M’sia’s fiscal deficit may widen, economists say

More money needs to be injected to stimulate economic growth due to fall in oil revenue, says expert


MALAYSIA’S fiscal deficit may widen beyond 3.4% of GDP if the government is unable to curb expenses and recover the loss of potential petroleum revenue due to falling oil price.

Putra Business School associate Prof Dr Ahmed Razman Abdul Latiff said in a situation like this, normally a government will inject additional money into the economy. However, he said, this will increase the government’s debt.

Cash injection, he said, is only a short-term measure which will not provide a long-term sustainable outlook.

“What the government needs to do is to reform the monetary system by controlling the credit in the market via sovereign bank system and start protecting the ringgit by pegging it to a basket of commodities.

“The economy will be slowing down further, but the market will be more resilient. In the long run, people and the nation will be more prosperous,” he told The Malaysian Reserve (TMR).

Last month, the government announced a RM20 billion economic stimulus package aimed to soften the impact of Covid-19 and it was commended by industry players and economists mainly for its ability to boost the domestic economy.

The 2020 growth projection is also lowered to between 3.2% and 4.2% (from the previous 4.8%), while the fiscal deficit target is revised to 3.4% of GDP, wider than the initial target of 3.2%.

Economic analyst Dr Aimi Zulhazmi Abdul Rashid said there will be a slight increase in the deficit by 0.2% as stated by former Prime Minister Tun Dr Mahathir Mohamad during the economic stimulus package announcement.

“The slower growth will certainly have a direct impact on the country’s economy, especially the significant drop in crude oil prices recently.

“With the slowdown in economy and smaller profit margin for banks attributable to lower interest rates will further erode the position,” he told TMR.

In order to stimulate the domestic economy, the government must increase its spending and borrow more, including injecting additional funds for the stimulus package if it’s insufficient, he added.

“The problem is the equity market and ringgit are at the lowest in many years, thus putting borrowing cost on the challenging side,” he said.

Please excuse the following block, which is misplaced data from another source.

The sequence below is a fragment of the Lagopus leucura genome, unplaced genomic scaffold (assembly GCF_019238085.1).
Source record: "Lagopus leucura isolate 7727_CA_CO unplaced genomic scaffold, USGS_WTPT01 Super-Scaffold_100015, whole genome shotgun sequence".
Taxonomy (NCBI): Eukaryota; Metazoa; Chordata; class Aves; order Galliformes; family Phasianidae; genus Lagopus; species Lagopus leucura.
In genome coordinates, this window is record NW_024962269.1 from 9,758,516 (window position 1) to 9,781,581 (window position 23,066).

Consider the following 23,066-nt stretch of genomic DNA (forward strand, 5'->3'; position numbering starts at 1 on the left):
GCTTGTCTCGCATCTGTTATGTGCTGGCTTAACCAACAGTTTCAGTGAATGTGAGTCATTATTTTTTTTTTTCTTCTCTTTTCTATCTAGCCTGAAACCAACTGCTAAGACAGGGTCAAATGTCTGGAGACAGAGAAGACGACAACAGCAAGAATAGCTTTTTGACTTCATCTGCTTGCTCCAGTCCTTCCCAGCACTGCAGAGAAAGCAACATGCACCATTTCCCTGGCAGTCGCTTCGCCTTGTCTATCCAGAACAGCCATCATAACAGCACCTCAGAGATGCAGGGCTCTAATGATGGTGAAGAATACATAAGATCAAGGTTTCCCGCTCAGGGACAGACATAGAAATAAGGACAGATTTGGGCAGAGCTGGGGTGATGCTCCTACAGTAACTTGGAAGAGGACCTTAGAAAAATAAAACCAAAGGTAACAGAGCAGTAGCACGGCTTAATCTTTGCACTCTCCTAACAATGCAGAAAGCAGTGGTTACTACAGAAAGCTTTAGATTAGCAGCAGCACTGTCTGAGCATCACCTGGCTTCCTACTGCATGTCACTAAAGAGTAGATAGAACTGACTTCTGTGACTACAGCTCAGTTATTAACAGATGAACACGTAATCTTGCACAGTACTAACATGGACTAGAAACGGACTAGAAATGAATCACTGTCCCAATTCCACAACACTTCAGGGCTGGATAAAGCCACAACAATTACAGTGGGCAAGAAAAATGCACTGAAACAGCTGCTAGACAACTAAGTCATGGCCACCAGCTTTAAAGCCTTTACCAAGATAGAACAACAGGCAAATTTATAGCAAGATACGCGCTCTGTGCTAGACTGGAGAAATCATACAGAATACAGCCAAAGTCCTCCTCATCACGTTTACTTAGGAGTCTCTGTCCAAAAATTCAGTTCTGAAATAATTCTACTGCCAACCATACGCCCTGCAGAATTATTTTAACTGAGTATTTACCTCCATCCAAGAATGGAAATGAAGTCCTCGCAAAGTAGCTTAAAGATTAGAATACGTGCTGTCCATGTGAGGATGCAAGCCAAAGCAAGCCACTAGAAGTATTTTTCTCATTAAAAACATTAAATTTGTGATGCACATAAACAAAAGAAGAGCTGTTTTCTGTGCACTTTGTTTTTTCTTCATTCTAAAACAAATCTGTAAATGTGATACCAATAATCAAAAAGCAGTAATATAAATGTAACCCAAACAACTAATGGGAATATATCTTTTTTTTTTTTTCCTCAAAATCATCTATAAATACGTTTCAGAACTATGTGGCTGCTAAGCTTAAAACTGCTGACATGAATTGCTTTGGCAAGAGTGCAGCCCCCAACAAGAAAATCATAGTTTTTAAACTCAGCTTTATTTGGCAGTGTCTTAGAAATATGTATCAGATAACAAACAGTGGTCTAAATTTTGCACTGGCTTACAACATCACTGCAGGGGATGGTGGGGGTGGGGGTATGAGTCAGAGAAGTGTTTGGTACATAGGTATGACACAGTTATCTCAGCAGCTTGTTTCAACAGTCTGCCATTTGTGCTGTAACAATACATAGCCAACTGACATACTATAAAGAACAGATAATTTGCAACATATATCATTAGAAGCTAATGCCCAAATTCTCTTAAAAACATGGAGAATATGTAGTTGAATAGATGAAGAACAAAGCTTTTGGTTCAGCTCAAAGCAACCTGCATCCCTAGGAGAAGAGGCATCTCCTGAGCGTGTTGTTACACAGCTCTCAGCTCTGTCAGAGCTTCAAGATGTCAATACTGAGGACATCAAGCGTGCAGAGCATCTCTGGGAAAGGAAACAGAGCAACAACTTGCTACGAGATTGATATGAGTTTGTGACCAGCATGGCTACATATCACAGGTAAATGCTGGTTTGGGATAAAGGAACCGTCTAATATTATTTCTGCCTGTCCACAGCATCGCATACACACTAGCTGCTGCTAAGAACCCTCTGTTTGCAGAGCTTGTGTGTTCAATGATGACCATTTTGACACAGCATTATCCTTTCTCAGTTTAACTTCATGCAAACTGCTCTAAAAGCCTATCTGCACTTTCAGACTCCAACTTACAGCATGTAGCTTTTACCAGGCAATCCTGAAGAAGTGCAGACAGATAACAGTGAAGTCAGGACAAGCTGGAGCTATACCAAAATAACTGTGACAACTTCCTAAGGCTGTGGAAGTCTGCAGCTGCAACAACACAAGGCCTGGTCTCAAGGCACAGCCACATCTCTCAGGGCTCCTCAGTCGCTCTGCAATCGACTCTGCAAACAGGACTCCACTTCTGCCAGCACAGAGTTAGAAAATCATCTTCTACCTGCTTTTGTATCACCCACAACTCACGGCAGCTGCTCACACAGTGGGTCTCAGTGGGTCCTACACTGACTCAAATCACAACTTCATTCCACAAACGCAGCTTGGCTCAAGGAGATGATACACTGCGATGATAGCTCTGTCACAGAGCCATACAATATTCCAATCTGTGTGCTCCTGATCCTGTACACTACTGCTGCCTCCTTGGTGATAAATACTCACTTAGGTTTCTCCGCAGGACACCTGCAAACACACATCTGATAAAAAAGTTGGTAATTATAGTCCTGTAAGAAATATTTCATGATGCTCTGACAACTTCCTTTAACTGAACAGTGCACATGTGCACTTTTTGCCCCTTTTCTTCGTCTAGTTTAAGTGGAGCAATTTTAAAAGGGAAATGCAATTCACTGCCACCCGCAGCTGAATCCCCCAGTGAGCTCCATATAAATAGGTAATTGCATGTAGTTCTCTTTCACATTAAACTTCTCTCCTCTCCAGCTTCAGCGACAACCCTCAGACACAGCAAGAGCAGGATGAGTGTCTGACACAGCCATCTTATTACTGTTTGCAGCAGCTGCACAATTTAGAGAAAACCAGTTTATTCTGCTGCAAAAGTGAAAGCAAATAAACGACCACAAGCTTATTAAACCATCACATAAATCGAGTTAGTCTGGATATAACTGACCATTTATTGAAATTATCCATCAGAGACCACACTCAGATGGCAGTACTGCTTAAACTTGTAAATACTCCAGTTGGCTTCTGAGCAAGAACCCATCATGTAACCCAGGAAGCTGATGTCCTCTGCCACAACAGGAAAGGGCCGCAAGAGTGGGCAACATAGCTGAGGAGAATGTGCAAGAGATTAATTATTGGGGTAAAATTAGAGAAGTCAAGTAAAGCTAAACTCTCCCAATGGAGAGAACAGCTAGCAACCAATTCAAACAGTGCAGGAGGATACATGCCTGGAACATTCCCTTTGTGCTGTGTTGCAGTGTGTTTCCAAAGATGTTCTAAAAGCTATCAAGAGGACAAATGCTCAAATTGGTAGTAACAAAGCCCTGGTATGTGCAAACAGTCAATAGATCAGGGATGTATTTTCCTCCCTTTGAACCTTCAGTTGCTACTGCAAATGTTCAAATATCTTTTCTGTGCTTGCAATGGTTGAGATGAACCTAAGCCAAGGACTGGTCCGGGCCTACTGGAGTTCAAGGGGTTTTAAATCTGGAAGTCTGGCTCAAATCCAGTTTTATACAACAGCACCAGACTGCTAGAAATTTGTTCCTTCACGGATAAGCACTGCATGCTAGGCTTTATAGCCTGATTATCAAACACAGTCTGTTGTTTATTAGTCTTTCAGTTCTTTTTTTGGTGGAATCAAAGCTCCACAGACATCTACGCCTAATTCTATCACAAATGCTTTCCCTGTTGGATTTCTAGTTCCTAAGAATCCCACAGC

Academy of Sciences Malaysia fellow Dr Madeline Berma shared similar opinion on Malaysia’s fiscal deficit.

“Studies showed that for every US$1 per barrel drop in oil prices, it will reduce Malaysia’s oil revenue by RM300 million. It will also affect external borrowings and debt positions.

“The lower fuel prices, however, will boost consumer spending and domestic investment,” she said.

There is a need to inject more money as the economic stimulus package was formulated to mitigate the economic impact of Covid-19, she added.

“More money needs to be injected to stimulate economic growth due to fall in oil revenue,” she said.

According to OCBC Bank economist Wellian Wiranto, the fiscal deficit can be pushed to 3.6%3.8% of GDP, depending on the severity of global situation, before the ratings agencies balk.

“Hence, we continue to see monetary policy bearing the brunt of the policy response. As detailed in our March 3 report, there remains a dovish tilt to Bank Negara Malaysia’s statement, and we see the case for another rate cut to bring the Overnight Policy Rate to 2.25% in the next meeting on May 5.

“A lot, however, would hinge on whether the global market sentiment, especially on the currency front, is stable enough in the next two months,” he said.

Given how choppy market has been even in the last week or two, this is going to be a long interim period where anything feels possible, he added.